(retrieve Jeff Wilpon’s dry cleaning?)

I witnessed a couple of knuckleheads trying to unsuccessfully start a wave at Citi Field last Monday afternoon, a curious bit of distraction given the home team was clinging to a narrow lead at the time, prior to the visiting Marlins klutzing it up big time.  Disillusionment amongst a large percent of Mets fans is to be expected given the successive collapses of 2007 and 2008, along with a thoroughly brutal inaugural campaign in the new ballpark. But it felt awfully early for the paying customers to look so thoroughly bored, and it’s the nature of said apathy that Greg Prince of Faith & Fear In Flushing questioned yesterday, suggesting “the oldest tradition in the Met books, that of proactively urging the players on, seems to be dangerously close to extinct.”

Don™t mistake this for Mets fans being polite. We™re not polite, as Ollie Perez could tell you every time he went to ball two, but we™re not properly engaged either. We™re not being the Mets fans we™ve always been. We™re not generating Let™s Go Mets! without a video nudge; we™re not seeking soft spots in the other team™s psyche; we™re not exuding anxiousness over the outcome like nothing else matters for those few minutes when the final score is definitively in doubt. The acoustics at Citi Field are such that I pick up on far more conversations than I care to, and I hear everything being talked about except baseball. It™s a free country, but it™s not a free ticket, so why would you come to a baseball game to be immersed in anything but?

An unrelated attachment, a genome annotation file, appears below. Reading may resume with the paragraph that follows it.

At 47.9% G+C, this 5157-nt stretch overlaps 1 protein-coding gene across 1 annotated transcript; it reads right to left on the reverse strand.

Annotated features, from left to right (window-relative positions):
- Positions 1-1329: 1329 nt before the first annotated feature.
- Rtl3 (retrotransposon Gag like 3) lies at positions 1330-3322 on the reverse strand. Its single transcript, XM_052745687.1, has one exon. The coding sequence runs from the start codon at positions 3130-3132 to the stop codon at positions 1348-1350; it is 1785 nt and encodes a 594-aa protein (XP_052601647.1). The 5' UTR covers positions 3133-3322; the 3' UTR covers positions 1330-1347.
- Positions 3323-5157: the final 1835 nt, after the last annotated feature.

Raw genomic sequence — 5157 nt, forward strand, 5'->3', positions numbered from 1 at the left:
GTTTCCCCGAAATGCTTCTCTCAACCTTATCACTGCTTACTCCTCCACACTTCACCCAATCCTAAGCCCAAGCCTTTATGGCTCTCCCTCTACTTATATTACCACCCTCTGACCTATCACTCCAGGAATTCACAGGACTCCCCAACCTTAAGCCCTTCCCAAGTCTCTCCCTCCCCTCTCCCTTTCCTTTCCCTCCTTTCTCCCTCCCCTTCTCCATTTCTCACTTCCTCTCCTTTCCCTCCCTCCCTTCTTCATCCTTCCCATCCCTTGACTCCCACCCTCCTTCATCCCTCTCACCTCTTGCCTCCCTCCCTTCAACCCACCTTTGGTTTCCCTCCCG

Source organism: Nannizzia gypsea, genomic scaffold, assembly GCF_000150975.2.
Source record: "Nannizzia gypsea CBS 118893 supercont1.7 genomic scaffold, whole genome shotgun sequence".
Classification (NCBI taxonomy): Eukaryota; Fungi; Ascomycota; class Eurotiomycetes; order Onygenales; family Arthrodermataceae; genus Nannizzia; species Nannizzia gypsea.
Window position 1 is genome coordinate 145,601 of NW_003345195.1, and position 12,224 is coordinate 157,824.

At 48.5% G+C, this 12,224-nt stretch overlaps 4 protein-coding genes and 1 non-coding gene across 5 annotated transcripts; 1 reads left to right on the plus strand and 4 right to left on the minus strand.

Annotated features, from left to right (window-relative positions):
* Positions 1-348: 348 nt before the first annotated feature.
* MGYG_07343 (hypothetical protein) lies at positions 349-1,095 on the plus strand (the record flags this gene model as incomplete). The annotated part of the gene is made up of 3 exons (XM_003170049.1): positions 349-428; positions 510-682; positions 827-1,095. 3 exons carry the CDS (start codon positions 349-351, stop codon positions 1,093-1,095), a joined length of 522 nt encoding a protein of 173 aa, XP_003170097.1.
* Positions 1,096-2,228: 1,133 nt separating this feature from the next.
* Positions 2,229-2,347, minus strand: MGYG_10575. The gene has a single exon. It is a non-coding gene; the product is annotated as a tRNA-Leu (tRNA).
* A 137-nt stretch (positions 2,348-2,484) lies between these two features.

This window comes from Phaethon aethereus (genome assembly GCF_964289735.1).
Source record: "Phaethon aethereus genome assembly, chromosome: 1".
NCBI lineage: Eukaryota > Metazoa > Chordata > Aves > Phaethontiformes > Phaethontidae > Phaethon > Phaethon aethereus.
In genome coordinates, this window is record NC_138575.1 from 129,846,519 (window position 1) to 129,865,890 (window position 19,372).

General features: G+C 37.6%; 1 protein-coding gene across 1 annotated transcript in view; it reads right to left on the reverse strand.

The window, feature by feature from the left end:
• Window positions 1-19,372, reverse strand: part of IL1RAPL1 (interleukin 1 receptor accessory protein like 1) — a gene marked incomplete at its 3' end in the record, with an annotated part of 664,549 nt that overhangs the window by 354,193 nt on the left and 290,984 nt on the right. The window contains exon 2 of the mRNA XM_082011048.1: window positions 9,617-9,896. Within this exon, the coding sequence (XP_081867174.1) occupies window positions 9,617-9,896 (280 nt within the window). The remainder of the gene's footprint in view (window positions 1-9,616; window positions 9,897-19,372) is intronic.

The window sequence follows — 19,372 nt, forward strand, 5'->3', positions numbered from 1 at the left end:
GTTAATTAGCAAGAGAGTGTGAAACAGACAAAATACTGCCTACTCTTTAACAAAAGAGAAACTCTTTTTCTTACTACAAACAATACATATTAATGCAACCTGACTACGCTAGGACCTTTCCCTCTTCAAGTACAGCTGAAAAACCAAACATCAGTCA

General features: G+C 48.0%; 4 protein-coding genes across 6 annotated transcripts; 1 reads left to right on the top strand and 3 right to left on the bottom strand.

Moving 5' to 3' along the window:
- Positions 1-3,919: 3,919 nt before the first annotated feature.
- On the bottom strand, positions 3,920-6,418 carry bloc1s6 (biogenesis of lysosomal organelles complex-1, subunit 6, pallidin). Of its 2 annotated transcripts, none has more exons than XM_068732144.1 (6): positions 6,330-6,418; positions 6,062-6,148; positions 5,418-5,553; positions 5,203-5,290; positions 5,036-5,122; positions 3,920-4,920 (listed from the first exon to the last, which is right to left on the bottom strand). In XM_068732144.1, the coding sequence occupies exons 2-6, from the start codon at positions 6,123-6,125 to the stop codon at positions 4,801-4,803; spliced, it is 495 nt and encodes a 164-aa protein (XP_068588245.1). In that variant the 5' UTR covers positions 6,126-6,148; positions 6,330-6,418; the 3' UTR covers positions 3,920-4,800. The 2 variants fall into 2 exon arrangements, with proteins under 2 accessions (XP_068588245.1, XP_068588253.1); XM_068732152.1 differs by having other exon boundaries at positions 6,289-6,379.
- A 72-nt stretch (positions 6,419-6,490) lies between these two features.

Citi Field has never been a better place to visit, yet those who visit it aren™t living up to the ballpark™s early-season standard-setting. Get up and walk around and chat and do whatever the hell you want, but if you™re in your seats in the ninth inning and your team (as indicated by your garb) is loading the bases and attempting to tie, then how can you not be heart and soul into what™s going on?

Sadly, it was noise of a different sort heard loud and clear over SNY earlier today, when Johan Santana’s first inning meatball recipe to grand-slammer Josh Willingham resulted in the Mets lefty being roundly jeered upon leaving the field.  Keep in mind, this was Santana’s second start since returning from surgery, and the talismanic ace has routinely delivered, usually with little run support to show for it. Is the sense of entitlement so high, the level of sophistication amongst The Amazingly Impatient so very low, the likes of Santana are allowed no margin for error? We’re not talking about Gary Matthews Jr. or Mike Jacobs being booed, for fuck’s sake, nor can the abuse of Santana be passed off as dissatisfaction with ownership.  If you’re pissed at the Wilpons, stay home.  Don’t frequent the faux Hooters they’ve built on the premises. But booing a pitcher who has at times put this team on his back on the basis of one bad inning is nothing short of moronic.